EPJ Nuclear Sci. Technol.
Volume 1, 2015
|Number of page(s)||9|
|Published online||27 November 2015|
Monte Carlo MSM correction factors for control rod worth estimates in subcritical and near-critical fast neutron reactors
1 Laboratoire de Physique Corpusculaire de Caen, ENSICAEN/Université de Caen/CNRS-IN2P3, 14050 Caen, France
2 SCK·CEN, Belgian Nuclear Research Centre, Boeretang 200, 2400 Mol, Belgium
3 Nuclear Fission Division, CIEMAT, Madrid, Spain
4 Laboratoire de Physique Subatomique et de Cosmologie, Université Grenoble-Alpes, CNRS/IN2P3, 53, rue des Martyrs, 38026 Grenoble Cedex, France
5 Institut de Physique Nucléaire d’Orsay, CNRS-IN2P3/Université Paris Sud, Orsay, France
6 Commissariat à l’Énergie Atomique et aux Énergies Alternatives, DEN, DER/SPEX, 13108 Saint-Paul-lez-Durance, France
* e-mail: firstname.lastname@example.org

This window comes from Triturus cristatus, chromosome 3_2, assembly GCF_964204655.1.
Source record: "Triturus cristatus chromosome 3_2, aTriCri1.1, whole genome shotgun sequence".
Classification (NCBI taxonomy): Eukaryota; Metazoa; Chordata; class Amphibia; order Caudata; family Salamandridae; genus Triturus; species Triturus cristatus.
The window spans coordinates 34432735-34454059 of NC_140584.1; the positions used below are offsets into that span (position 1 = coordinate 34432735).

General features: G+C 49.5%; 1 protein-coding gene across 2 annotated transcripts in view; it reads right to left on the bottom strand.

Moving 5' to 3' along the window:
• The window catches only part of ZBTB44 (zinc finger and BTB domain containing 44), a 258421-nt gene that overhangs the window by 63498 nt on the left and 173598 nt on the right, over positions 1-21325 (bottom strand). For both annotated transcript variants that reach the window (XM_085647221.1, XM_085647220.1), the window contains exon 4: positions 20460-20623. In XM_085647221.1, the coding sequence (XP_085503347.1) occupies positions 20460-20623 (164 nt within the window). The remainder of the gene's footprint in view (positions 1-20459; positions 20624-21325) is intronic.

Received in final form: 20 July 2015
Accepted: 10 August 2015
Published online: 27 November 2015
The GUINEVERE project was launched in 2006, within the 6th Euratom Framework Program IP-EUROTRANS, in order to study the feasibility of transmutation in Accelerator Driven subcritical Systems (ADS). This zero-power facility hosted at the SCK·CEN site in Mol (Belgium) couples the fast subcritical lead reactor VENUS-F with an external neutron source provided by interaction of deuterons delivered by the GENEPI-3C accelerator and a tritiated target located at the reactor core center. In order to test on-line subcriticality monitoring techniques, the reactivity of all the VENUS-F configurations used must be known beforehand to serve as benchmark values. That is why the Modified Source Multiplication Method (MSM) is under consideration to estimate the reactivity worth of the control rods when the reactor is largely subcritical as well as near-critical. The MSM method appears to be a technique well adapted to measure control rod worth over a large range of subcriticality levels. The MSM factors which are required to account for spatial effects in the reactor can be successfully calculated using a Monte Carlo neutron transport code.
© J.-L. Lecouey et al., published by EDP Sciences, 2015
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